explain a treatment and management plan for the patient, including appropriate dosages for any recommended treatments. Finally, explain strategies for educating patient.
Assessment and Treatment of the Genitourinary, Gynecologic, and Renal Systems and Acid/Base Disorders Common emergency department complaints are vaginal bleeding, and STIs. An understanding of the differential diagnoses that might occur with pregnant and non-pregnant women is important to grasp. Advanced clinical skills that the Acute Care Nurse Practitioner must be familiar with include the auscultation of fetal heart tones, basic fetal heart monitoring, pelvic exams, and delivery of fetal demise or precipitous deliveries of viable fetuses. Pregnancy can alter the diagnostic possibilities of a patient with acute abdominal pain and change the clinical findings. Advanced pregnancy can make it even more difficult. The Centers for Disease Control and Prevention estimates that there are 19 million new cases of sexually transmitted infections every year in the United States. STIs may present serious health implications for infected patients—especially for those who are unaware of their health condition. Studies show that women are not only at greater risk of contracting these infections, but they also tend to have more severe health problems resulting from infections than men. As an advanced practice nurse, you must educate female patients and emphasize the importance of prevention and STI testing for all women regardless of marital status, race, ethnicity, or socioeconomic status.
Case Study 1:
A 19-year-old Asian American female comes into the urgent care clinic. She is complaining of severe abdominal pain, that radiates to her back. She is having a moderate amount of vaginal bleeding. She has a past medical history of PID and has used an IUD in the past. Her vitals are T 37.7, P 116, RR 18, BP 88/50.
Case Study 2:
A 31-year-old African American female is brought into the ER with vaginal hemorrhage. She is unsure of her last menstrual period. States she is sexually active and does not use protection. On exam there are large clots noted in the vaginal vault, with possible tissue. Vital signs are T 37, P 134, RR 26, BP 180/110.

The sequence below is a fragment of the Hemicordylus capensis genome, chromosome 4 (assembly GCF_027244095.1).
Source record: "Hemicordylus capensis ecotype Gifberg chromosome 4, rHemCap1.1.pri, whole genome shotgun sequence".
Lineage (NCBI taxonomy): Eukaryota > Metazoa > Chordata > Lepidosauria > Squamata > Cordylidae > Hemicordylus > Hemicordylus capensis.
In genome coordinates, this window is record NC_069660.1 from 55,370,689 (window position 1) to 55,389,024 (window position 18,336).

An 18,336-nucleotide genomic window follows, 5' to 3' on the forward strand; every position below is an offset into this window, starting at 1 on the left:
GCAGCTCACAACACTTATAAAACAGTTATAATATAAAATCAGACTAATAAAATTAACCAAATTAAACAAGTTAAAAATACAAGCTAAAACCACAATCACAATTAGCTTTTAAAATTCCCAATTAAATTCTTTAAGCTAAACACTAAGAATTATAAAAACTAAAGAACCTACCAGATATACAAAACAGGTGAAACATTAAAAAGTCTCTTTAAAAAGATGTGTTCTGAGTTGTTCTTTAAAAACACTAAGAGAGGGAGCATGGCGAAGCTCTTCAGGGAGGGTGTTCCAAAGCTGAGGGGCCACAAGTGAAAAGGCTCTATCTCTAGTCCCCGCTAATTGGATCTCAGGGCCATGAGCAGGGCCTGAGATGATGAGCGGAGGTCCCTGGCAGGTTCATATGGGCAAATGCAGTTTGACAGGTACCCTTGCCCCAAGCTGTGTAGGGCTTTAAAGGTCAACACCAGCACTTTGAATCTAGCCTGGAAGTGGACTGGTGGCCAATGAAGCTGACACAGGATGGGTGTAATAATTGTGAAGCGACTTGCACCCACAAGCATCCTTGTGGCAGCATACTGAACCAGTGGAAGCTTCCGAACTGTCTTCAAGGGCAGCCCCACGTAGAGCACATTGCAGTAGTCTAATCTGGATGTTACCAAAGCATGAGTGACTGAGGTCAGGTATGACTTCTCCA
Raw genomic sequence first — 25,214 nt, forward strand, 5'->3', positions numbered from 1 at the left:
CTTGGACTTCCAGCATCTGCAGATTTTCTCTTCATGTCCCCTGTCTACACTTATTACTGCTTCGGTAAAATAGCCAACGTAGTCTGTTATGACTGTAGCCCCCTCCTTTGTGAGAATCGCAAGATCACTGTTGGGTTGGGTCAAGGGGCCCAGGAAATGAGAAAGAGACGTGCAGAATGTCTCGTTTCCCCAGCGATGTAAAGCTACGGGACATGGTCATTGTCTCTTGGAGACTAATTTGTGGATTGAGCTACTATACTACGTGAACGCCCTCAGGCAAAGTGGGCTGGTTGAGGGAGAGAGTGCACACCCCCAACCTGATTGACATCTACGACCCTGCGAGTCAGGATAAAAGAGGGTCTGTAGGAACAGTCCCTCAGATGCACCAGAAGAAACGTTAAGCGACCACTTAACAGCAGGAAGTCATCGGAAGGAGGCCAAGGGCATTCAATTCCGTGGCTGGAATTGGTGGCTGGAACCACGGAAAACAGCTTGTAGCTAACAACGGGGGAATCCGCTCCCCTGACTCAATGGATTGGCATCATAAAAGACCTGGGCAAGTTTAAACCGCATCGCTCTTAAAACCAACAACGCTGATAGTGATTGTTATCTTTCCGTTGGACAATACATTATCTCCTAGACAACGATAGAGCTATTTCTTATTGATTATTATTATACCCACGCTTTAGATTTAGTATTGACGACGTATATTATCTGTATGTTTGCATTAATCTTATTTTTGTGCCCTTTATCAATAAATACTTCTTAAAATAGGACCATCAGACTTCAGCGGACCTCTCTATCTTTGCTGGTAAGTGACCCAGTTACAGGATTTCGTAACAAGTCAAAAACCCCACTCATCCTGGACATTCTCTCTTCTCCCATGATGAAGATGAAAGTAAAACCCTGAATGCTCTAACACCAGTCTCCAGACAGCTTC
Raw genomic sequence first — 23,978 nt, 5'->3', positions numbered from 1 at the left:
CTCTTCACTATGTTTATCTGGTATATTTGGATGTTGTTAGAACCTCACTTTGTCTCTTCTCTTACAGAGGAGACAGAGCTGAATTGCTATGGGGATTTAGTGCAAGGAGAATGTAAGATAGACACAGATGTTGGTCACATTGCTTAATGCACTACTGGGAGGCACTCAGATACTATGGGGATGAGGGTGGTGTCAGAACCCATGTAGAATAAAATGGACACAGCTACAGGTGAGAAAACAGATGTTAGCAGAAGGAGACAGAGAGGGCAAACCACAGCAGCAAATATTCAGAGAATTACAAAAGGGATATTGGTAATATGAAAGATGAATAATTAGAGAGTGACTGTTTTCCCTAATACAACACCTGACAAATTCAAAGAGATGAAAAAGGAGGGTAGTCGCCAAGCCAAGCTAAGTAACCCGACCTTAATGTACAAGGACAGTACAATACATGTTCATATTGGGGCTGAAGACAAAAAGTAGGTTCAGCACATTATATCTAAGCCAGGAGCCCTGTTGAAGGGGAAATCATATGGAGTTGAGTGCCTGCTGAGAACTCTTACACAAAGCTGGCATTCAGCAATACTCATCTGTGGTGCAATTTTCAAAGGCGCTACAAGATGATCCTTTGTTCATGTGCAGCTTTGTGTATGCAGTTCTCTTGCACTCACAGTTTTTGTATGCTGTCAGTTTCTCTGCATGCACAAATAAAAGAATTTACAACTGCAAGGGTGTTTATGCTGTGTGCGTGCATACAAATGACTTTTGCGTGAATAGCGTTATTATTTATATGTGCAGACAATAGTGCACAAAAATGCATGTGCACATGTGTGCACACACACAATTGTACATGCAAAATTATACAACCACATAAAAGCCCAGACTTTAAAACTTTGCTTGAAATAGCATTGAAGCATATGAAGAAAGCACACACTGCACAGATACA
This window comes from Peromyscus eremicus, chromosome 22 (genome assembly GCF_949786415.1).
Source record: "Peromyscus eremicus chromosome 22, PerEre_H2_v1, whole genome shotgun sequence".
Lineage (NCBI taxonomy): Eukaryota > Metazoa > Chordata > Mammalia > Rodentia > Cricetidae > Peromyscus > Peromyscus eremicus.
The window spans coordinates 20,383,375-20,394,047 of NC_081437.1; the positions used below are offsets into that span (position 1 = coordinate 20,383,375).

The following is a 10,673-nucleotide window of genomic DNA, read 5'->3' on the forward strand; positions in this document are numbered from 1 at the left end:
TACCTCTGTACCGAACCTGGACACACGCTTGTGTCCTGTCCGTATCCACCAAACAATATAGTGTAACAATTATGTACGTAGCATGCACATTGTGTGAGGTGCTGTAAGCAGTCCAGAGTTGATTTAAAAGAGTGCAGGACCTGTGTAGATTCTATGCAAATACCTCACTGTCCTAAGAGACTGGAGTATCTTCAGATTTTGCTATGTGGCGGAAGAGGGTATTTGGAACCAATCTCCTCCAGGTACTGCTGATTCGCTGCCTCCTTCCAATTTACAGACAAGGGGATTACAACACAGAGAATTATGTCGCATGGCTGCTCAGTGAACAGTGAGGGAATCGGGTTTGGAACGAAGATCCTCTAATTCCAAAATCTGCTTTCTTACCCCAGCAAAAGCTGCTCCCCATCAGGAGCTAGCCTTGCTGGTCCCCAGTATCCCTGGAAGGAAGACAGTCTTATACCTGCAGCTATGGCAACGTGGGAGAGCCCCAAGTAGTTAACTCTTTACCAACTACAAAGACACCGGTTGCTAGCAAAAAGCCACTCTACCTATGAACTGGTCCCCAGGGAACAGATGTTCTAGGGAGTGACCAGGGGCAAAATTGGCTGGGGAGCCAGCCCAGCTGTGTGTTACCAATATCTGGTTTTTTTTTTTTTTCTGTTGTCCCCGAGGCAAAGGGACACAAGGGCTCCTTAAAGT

Case Study 3:
A 21-year-old nulligravida comes to the ER, concerned about vague lower abdominal pain for two days associated with a yellowish, nonodorous, vaginal discharge. Past history reveals regular menstrual periods and no previous surgeries or significant medical problems. Her last menstrual period was normal and ended two days ago. She had a similar episode about eight months ago for which she did not seek care because of lack of health insurance. She is currently sexually active with one partner and has had two partners in the past year. She is not using any type of contraception. On physical exam you note a temperature of 38º C, a regular pulse of 100, and a BP of 110/65. Her abdomen is diffusely tender in both lower quadrants. Pelvic exam reveals a yellowish cervical discharge with cervical motion tenderness and a tender fullness in both adnexa.
Review and select one of the three provided case studies.
Reflect on the patient information.
Consider a differential diagnosis for the patient in the case study you selected.
Think about the most likely diagnosis for the patient. Think about a treatment and management plan for the patient. Be sure to consider appropriate dosages for any recommended pharmacologic and/or nonpharmacologic treatments. Consider strategies for educating patients on the treatment and management of the gynecological condition you identified as your primary diagnosis.
Post on or before Day 3 an explanation of the differential diagnosis for the patient in the case study you selected.
Provide a minimum of three possible diagnoses, and list them from highest priority to lowest priority.
Explain which is the most likely diagnosis for the patient and why. Then, explain a treatment and management plan for the patient, including appropriate dosages for any recommended treatments. Finally, explain strategies for educating patient.
Read a selection of your colleagues’ responses.
Respond on or before Day 6 to at least two of your colleagues on two different days in both of the ways listed below.
Respond to colleagues who selected different case studies than you did.
Based on your personal and/or professional experiences, expand on your colleagues’ postings by providing additional insights or contrasting perspectives